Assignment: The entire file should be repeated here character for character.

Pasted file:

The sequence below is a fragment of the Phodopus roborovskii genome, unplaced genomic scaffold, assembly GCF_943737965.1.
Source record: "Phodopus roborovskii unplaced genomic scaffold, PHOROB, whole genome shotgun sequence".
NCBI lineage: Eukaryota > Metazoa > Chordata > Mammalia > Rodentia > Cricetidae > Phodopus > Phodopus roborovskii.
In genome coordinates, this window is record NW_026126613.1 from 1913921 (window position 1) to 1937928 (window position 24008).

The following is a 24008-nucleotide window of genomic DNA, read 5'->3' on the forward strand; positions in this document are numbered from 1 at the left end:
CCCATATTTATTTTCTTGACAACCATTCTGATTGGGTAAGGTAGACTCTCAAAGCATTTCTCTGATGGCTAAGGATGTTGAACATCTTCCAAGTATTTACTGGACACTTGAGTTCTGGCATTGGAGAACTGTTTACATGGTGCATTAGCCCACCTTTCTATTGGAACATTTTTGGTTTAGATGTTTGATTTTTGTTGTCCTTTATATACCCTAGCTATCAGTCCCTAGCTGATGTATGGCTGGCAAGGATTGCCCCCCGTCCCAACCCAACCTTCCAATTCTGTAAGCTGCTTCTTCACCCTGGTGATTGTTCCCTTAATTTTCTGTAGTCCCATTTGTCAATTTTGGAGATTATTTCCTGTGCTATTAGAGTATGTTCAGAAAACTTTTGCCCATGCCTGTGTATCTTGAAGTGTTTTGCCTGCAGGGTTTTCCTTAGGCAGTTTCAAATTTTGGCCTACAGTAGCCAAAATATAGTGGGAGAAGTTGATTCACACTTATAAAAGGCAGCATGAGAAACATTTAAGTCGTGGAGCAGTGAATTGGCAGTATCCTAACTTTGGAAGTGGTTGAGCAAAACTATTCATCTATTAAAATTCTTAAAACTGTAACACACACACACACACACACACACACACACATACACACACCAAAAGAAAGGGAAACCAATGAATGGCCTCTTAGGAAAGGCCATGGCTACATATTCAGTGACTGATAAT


The sequence below is a fragment of the Phodopus roborovskii genome, unplaced genomic scaffold, assembly GCF_943737965.1.
Source record: "Phodopus roborovskii unplaced genomic scaffold, PHOROB, whole genome shotgun sequence".
NCBI lineage: Eukaryota > Metazoa > Chordata > Mammalia > Rodentia > Cricetidae > Phodopus > Phodopus roborovskii.
In genome coordinates, this window is record NW_026126613.1 from 1913921 (window position 1) to 1937928 (window position 24008).

The following is a 24008-nucleotide window of genomic DNA, read 5'->3' on the forward strand; positions in this document are numbered from 1 at the left end:
CCCATATTTATTTTCTTGACAACCATTCTGATTGGGTAAGGTAGACTCTCAAAGCATTTCTCTGATGGCTAAGGATGTTGAACATCTTCCAAGTATTTACTGGACACTTGAGTTCTGGCATTGGAGAACTGTTTACATGGTGCATTAGCCCACCTTTCTATTGGAACATTTTTGGTTTAGATGTTTGATTTTTGTTGTCCTTTATATACCCTAGCTATCAGTCCCTAGCTGATGTATGGCTGGCAAGGATTGCCCCCCGTCCCAACCCAACCTTCCAATTCTGTAAGCTGCTTCTTCACCCTGGTGATTGTTCCCTTAATTTTCTGTAGTCCCATTTGTCAATTTTGGAGATTATTTCCTGTGCTATTAGAGTATGTTCAGAAAACTTTTGCCCATGCCTGTGTATCTTGAAGTGTTTTGCCTGCAGGGTTTTCCTTAGGCAGTTTCAAATTTTGGCCTACAGTAGCCAAAATATAGTGGGAGAAGTTGATTCACACTTATAAAAGGCAGCATGAGAAACATTTAAGTCGTGGAGCAGTGAATTGGCAGTATCCTAACTTTGGAAGTGGTTGAGCAAAACTATTCATCTATTAAAATTCTTAAAACTGTAACACACACACACACACACACACACACACACATACACACACCAAAAGAAAGGGAAACCAATGAATGGCCTCTTAGGAAAGGCCATGGCTACATATTCAGTGACTGATAAT